Dr. Oz: “Dispelling these myths — that boutique foods are good, supermarket foods are suspect and you have to spend a lot to eat well — is critical to improving our nation’s health. Organic food is great, it’s just not very democratic.”
Cornucopia response: What can be more democratic than consumers voting with their food dollars to support organic farmers who protect our environment and our health by eschewing harmful and polluting agrochemicals?
Even if there were no direct benefit to our families (plenty of published scientific research indicates there is), when we choose organic food we are protecting farmers and farmworkers from exposure to toxic chemicals. Many farmers, farmworkers and their children have elevated levels of certain cancers and chronic diseases.
Dr. Oz: “The rise of foodie culture over the past decade has venerated all things small-batch, local-farm and organic — all with premium price tags. But let’s be clear: you don’t need to eat like the 1% to eat healthily.”
Cornucopia response: Organic foods are not for the “1%.” Organic foods are for everybody, and are accessible and affordable to most families who prioritize their expenses. Many organic consumers forgo other “luxuries,” whether it be iPhones, vacations, new cars — all of which are advertised in the same Time magazine where Dr. Oz’s article appears — in order to be able to afford organic foods to protect their family’s health. These decisions should be applauded, not turned into a character flaw.
Dr. Oz: “After several years of research and experience, I have come to an encouraging conclusion: the American food supply is abundant, nutritionally sound, affordable and, with a few simple considerations, comparable to the most elite organic diets. Save the cash; the 99% diet can be good for you.”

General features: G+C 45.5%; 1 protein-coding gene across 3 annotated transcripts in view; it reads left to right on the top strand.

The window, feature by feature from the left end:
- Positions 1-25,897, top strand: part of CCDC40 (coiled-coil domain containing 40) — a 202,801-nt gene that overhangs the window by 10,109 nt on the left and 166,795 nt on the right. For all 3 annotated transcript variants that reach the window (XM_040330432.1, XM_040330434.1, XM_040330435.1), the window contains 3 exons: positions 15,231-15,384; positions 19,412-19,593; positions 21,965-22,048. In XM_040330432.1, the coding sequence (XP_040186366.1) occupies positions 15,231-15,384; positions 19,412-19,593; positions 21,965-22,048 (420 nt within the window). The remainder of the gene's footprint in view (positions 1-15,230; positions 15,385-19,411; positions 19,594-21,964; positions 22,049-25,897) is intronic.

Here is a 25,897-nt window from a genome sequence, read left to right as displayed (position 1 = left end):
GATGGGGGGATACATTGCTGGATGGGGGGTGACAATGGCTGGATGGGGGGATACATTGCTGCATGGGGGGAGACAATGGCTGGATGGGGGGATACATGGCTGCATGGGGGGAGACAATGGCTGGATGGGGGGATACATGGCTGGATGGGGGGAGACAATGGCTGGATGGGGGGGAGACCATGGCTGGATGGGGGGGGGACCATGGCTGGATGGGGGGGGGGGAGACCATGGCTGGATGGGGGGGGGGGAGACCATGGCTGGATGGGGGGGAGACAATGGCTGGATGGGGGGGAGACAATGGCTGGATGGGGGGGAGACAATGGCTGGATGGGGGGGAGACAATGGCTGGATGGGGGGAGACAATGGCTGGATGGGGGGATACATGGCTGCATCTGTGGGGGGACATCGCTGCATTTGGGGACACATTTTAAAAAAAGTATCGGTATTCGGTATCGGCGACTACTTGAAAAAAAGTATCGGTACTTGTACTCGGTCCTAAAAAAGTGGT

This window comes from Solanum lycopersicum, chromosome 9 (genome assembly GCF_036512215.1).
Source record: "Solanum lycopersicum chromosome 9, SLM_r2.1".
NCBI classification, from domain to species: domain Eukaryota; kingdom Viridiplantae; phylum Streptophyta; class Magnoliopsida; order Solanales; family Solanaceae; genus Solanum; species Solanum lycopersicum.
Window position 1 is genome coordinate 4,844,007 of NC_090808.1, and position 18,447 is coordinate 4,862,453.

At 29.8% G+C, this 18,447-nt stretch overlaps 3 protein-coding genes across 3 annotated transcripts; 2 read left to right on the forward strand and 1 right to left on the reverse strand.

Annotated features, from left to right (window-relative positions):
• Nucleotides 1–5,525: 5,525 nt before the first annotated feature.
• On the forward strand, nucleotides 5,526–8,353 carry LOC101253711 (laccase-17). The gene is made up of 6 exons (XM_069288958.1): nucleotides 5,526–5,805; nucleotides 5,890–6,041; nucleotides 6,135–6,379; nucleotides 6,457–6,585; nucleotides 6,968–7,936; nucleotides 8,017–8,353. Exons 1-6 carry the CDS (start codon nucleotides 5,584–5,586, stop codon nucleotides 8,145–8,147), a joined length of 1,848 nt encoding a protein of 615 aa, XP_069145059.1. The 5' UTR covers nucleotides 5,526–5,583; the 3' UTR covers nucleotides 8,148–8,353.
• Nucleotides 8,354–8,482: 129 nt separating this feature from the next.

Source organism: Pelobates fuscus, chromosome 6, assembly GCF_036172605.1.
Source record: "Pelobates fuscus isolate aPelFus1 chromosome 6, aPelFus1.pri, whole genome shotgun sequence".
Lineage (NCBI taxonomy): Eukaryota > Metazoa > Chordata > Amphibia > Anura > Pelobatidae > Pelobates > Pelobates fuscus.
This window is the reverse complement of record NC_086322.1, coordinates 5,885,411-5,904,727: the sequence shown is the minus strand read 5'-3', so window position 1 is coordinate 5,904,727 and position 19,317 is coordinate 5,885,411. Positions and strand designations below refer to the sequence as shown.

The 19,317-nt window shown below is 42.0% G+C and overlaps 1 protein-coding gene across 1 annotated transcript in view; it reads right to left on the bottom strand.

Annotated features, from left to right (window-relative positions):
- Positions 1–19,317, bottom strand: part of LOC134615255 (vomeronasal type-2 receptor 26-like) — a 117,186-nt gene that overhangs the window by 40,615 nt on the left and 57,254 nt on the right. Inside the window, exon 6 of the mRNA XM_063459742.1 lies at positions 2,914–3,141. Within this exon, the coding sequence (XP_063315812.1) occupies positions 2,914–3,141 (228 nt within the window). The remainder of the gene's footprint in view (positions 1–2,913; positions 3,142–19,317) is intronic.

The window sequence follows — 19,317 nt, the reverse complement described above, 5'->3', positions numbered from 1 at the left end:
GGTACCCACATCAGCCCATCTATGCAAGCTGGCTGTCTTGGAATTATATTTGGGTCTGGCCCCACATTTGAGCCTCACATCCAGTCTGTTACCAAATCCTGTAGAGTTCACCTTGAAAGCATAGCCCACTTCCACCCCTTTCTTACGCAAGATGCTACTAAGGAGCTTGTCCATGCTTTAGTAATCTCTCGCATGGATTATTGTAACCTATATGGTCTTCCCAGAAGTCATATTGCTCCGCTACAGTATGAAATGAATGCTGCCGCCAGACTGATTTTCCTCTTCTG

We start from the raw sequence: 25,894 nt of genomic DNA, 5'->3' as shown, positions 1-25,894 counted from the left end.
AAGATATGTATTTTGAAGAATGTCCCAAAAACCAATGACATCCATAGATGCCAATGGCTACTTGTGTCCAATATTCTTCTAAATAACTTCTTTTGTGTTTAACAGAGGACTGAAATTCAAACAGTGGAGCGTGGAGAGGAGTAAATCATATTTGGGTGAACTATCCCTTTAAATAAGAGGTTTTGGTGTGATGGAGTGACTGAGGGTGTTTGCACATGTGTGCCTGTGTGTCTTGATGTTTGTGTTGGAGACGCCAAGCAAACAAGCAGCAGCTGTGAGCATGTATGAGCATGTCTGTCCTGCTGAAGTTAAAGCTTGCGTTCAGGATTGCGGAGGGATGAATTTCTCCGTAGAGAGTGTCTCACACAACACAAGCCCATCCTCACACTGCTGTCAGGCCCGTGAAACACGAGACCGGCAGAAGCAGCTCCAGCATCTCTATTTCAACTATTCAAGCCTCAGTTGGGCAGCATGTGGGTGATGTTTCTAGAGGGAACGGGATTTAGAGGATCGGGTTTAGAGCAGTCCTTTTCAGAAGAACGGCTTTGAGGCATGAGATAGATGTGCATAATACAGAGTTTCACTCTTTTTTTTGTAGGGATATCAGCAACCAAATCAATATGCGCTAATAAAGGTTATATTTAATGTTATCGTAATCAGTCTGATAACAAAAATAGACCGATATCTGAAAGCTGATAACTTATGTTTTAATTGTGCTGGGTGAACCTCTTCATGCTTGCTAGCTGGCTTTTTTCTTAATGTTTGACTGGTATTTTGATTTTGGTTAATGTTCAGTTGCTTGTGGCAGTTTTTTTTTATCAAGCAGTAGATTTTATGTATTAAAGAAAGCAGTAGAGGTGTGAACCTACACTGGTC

Cornucopia response: Dr. Oz’s research apparently missed the countless studies showing that organic foods are nutritionally superior, lower in pesticide residues, lower in antibiotic-resistant pathogen contamination, etc. In addition to being published in peer-reviewed journals, testing by independent sources such as Consumer Reports (Consumer Union) and government agencies such as the USDA corroborate these findings.
Dr. Oz: “I consider it a public-health service to the consumer who has to feed a family of five or the person who wants to make all the right choices and instead is alienated and dejected because the marketing of healthy foods too often blurs into elitism, with all the expense and culinary affectation that implies.”
Cornucopia response: The added expense of buying organic foods is an investment in health. In the interest of public health, Dr. Oz should have mentioned the pesticides, hormones, antibiotics, synthetic preservatives, artificial dyes and sweeteners, and other harmful inputs used in conventional farming and food production. Comparing nutrients is just one aspect of a cost-benefit analysis. Dr. Oz owes his loyal fans, who respect his judgment, a more thoughtful and nuanced analysis.
Dr. Oz: “There’s no question that free-range chickens and grass-fed, pasture-dwelling cows lead happier — if not appreciably longer — lives than animals raised on factory farms. They are also kept free of hormones and antibiotics and are less likely to carry communicable bacteria like E. coli, which are common on crowded feedlots. If these things are important to you and you have the money to spend, then by all means opt for pricier organic meats.”